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After leading the Ducks in tackles (45) during an abbreviated 2020 campaign as a true freshman, Sewell proved his worth further with his stellar overall performance last season. In 2021, Sewell recorded a team-leading 114 total tackles, including 53 solos, 8.5 for loss, and four sacks. He also broke up five passes and posted an interception for the Ducks. Sewell was the first Oregon defender to be named a semifinalist for the Butkus Award, given to the nation’s top linebacker.

 

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Cornerback: Eli Ricks, Alabama, Junior

Cornerback: Eli Ricks, Alabama, Junior

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Ricks comes over from LSU with plenty of promise but also some off-field baggage. However, his marijuana charge was dropped, and now he can focus on making an already stout defense even better. There’s no denying Ricks’ talent. In 14 games spanning two seasons at LSU, Ricks had five career interceptions — two returned for touchdowns. At 6-foot-2, 190 pounds, Ricks can play physically. He will gamble, but that might not always be a problem considering the Alabama talent in front of him at linebacker and on the defensive line this season.

 

Cornerback: Riley Moss, Iowa, Senior

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Jack Campbell isn’t the only star returning from a Hawkeyes’ defense that allowed just one 2021 opponent to score more than 27 points. In four seasons at Iowa, Moss has recorded 10 interceptions and ranks second in program history with 239 interception-return yards. He’s returned three of those picks for touchdowns, with two coming in 2021. Moss has also been credited with 25 passes defended and 111 tackles (4 1.2 for loss) over 41 career contests.

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Safety: Jordan Battle, Alabama, Senior

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It’s safe to say that the Crimson Tide has the best secondary in the country. Ricks aside, that might have been the case knowing Battle was coming back from his senior season. A third-team All-American from The Associated Press in 2021, Battle tied for the team lead with three interceptions — two returned for touchdowns. He also ranked fourth on the squad with a career-high 84 tackles, including 50 solo stops.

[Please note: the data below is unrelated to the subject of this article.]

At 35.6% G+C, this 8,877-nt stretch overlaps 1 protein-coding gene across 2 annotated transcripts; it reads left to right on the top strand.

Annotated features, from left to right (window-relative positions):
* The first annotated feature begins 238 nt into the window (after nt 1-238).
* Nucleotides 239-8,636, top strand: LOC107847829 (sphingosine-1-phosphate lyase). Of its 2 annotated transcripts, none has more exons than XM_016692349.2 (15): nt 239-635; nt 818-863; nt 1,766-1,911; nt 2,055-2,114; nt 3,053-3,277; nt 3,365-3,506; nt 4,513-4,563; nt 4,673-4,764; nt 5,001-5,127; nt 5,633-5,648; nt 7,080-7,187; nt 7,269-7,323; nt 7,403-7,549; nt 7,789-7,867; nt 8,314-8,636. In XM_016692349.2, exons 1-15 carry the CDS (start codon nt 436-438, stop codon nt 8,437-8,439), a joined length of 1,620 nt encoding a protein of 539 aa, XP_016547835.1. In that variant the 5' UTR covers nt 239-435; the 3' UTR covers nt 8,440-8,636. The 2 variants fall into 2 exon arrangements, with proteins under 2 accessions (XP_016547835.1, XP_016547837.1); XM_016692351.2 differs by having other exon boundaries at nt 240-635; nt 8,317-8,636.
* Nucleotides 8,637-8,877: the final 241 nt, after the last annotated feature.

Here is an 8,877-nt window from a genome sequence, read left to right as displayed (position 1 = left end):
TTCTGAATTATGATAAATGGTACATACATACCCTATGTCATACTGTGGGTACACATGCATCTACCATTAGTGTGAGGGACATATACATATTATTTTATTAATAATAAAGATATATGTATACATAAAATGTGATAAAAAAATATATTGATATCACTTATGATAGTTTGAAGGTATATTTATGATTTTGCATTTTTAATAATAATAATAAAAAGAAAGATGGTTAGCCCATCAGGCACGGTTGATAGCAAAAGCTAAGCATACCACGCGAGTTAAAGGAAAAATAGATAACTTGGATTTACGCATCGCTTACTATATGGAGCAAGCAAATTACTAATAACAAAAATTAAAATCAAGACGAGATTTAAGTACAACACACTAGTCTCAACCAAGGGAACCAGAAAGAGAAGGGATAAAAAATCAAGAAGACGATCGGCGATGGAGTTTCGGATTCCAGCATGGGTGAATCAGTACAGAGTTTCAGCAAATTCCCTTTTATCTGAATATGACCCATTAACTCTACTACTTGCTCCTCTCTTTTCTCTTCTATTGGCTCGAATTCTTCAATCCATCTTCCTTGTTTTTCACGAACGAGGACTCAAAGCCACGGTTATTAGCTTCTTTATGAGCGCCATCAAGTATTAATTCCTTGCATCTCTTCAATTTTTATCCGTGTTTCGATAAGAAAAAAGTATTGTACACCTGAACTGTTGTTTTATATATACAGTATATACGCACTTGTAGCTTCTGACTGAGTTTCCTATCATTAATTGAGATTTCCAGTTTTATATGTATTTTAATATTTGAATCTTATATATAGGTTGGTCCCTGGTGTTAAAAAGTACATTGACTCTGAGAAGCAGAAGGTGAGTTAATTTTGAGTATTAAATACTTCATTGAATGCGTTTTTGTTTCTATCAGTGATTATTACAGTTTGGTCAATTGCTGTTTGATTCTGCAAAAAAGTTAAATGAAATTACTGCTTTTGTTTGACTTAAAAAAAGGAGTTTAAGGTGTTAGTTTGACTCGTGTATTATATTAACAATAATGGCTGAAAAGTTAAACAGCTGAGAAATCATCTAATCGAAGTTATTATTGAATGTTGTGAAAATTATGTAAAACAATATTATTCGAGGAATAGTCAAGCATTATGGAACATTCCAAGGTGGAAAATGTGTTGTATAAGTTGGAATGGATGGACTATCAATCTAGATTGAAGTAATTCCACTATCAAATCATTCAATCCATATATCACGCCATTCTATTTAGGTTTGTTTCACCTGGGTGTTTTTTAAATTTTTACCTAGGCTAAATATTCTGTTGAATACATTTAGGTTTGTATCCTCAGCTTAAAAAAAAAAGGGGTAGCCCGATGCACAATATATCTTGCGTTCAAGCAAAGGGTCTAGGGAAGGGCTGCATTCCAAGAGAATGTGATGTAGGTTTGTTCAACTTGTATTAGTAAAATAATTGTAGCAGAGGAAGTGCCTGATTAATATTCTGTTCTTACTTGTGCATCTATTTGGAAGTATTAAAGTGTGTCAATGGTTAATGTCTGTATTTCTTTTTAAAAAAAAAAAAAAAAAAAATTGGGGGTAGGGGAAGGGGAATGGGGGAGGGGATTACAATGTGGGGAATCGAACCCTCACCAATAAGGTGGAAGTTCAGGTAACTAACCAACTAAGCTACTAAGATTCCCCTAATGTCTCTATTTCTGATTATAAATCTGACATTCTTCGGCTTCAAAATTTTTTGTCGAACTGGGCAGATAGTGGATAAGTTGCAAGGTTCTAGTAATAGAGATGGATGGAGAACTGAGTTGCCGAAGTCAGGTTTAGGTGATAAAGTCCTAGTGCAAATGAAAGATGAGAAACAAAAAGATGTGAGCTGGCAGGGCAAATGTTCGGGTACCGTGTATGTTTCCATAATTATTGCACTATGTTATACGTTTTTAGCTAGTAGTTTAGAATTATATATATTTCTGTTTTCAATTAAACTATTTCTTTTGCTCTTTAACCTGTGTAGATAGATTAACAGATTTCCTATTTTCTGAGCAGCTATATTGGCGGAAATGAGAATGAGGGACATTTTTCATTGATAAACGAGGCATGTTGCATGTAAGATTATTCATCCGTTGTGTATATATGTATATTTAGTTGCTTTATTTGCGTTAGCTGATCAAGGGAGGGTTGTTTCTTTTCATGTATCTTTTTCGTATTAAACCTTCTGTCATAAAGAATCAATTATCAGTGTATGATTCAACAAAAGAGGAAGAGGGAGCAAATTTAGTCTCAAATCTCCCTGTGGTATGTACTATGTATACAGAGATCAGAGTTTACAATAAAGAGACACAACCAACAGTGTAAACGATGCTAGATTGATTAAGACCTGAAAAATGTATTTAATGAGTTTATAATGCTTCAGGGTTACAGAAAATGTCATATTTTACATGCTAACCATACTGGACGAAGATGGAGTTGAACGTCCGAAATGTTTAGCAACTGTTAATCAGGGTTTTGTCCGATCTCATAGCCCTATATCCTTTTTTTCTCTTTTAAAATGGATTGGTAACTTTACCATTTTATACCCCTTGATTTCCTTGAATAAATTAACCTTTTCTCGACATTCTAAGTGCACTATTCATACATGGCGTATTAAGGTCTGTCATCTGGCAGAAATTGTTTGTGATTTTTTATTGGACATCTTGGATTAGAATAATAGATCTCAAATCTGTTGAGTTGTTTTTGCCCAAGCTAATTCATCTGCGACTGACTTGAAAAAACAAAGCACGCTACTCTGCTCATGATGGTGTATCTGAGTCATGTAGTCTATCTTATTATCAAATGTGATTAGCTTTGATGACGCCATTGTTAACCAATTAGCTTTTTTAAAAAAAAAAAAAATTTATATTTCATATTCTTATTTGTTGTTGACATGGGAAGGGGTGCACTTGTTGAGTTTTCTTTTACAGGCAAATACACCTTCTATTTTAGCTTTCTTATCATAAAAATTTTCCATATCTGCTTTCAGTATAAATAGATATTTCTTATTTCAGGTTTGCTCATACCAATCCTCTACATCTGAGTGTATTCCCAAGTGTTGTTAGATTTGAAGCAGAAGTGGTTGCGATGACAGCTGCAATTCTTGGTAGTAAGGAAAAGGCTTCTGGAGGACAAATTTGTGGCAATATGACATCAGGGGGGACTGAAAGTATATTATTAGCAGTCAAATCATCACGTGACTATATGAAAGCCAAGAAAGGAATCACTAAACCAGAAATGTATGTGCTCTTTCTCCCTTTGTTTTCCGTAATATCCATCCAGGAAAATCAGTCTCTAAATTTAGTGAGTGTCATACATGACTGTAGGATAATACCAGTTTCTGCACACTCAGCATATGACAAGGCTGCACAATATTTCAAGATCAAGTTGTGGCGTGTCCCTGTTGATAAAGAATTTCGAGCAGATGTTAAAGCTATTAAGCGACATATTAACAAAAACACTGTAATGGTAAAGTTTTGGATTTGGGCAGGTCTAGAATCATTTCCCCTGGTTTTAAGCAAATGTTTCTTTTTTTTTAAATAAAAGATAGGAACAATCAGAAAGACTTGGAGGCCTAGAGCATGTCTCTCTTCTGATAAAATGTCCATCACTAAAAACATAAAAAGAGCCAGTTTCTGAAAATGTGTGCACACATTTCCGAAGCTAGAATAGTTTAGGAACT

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Safety: Antonio Johnson, Texas A&M, Junior

Safety: Antonio Johnson, Texas A&M, Junior

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Johnson’s breakout season from 2021 has placed him among the elite defensive backs in the nation, and he’s poised for a stronger junior campaign. As a sophomore, Johnson ranked second on the Aggies’ squad with 79 tackles (15 coming against Mississippi State on Oct. 2) and tied for second with an impressive 8.5 tackles for loss. Johnson broke up five passes last year, proving he can also get the job done in coverage. 

 

Kicker: Jake Moody, Michigan, Senior

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Moody is the first Michigan kicker to win the Lou Groza Award as the nation’s top place-kicker. He did so last season while going 23-of-25 on field-goal attempts and converting all 56 extra-point tries. Twice in 2021, Moody went 4-for-4 on field-goal attempts in a game and was a perfect 19-for-19 on tries of 39 yards or fewer. Not too long ago, place-kicking was a major issue for the Wolverines, but Moody has righted the ship in that department.

 

Punter: Adam Korsak, Rutgers, Senior

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From Australia to New Jersey, Korsak is heading into his fifth season at Rutgers. In 2021, Korsak was an All-American Second-Team selection by The Associated Press. His 43.9 career average ranks 19th in the nation since the start of the 2018 season, and his 274 punts are the most during that span. While the latter might be somewhat of a dubious statistic, at the least, the Scarlet Knights have one of the best in the business when it comes to flipping the field.

 

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Return Specialist: Brian Battie, South Florida, Sophomore

Return Specialist: Brian Battie, South Florida, Sophomore

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South Florida has won three games over the last two seasons, but the Bulls have one of the most exciting players in the country. In 2021, the 5-foot-8 Battie led the nation with three kickoff returns for touchdowns and ranked fourth overall with an average of 32.5 yards per return. Battie also averaged 5.6 rushing yards on 34 carries while proving he’s more than just a talented return man. It will be interesting to see if Battie’s role expands further in 2022.

Jeff Mezydlo has written about sports and entertainment online and for print for more than 25 years. He grew up in the far south suburbs of Chicago, 20 minutes from the Mascot Hall of Fame in Whiting, Ind. He’s also the proud father of 11-year-old Matthew, aka “Bobby Bruin,” mascot of St. Robert Bellarmine School in Chicago. You can follow Jeff at @jeffm401.